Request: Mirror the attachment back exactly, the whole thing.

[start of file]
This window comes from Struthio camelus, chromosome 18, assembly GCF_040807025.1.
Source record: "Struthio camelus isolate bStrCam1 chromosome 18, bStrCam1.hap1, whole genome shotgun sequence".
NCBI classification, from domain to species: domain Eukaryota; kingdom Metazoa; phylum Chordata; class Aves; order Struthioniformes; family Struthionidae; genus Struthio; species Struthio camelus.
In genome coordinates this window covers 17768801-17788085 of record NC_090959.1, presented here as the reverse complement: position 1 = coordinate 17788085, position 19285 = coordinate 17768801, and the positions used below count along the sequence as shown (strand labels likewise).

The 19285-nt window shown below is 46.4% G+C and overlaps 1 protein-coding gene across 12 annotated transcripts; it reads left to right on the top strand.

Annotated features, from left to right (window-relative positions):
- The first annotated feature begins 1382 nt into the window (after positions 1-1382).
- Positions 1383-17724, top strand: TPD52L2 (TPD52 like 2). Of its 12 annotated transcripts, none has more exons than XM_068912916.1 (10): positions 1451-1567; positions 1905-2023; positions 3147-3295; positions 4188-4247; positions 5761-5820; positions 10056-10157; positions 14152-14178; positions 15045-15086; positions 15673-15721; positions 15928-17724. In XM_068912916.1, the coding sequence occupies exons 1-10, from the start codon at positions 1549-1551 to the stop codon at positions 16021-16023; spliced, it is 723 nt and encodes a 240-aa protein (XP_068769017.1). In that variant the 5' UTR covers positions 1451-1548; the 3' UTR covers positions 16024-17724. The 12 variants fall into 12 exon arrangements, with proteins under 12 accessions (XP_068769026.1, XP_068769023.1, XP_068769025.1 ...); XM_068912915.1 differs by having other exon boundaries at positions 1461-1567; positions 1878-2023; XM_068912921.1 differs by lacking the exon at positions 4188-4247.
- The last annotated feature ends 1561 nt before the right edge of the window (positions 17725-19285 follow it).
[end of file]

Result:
This window comes from Struthio camelus, chromosome 18, assembly GCF_040807025.1.
Source record: "Struthio camelus isolate bStrCam1 chromosome 18, bStrCam1.hap1, whole genome shotgun sequence".
NCBI classification, from domain to species: domain Eukaryota; kingdom Metazoa; phylum Chordata; class Aves; order Struthioniformes; family Struthionidae; genus Struthio; species Struthio camelus.
In genome coordinates this window covers 17768801-17788085 of record NC_090959.1, presented here as the reverse complement: position 1 = coordinate 17788085, position 19285 = coordinate 17768801, and the positions used below count along the sequence as shown (strand labels likewise).

The 19285-nt window shown below is 46.4% G+C and overlaps 1 protein-coding gene across 12 annotated transcripts; it reads left to right on the top strand.

Annotated features, from left to right (window-relative positions):
- The first annotated feature begins 1382 nt into the window (after positions 1-1382).
- Positions 1383-17724, top strand: TPD52L2 (TPD52 like 2). Of its 12 annotated transcripts, none has more exons than XM_068912916.1 (10): positions 1451-1567; positions 1905-2023; positions 3147-3295; positions 4188-4247; positions 5761-5820; positions 10056-10157; positions 14152-14178; positions 15045-15086; positions 15673-15721; positions 15928-17724. In XM_068912916.1, the coding sequence occupies exons 1-10, from the start codon at positions 1549-1551 to the stop codon at positions 16021-16023; spliced, it is 723 nt and encodes a 240-aa protein (XP_068769017.1). In that variant the 5' UTR covers positions 1451-1548; the 3' UTR covers positions 16024-17724. The 12 variants fall into 12 exon arrangements, with proteins under 12 accessions (XP_068769026.1, XP_068769023.1, XP_068769025.1 ...); XM_068912915.1 differs by having other exon boundaries at positions 1461-1567; positions 1878-2023; XM_068912921.1 differs by lacking the exon at positions 4188-4247.
- The last annotated feature ends 1561 nt before the right edge of the window (positions 17725-19285 follow it).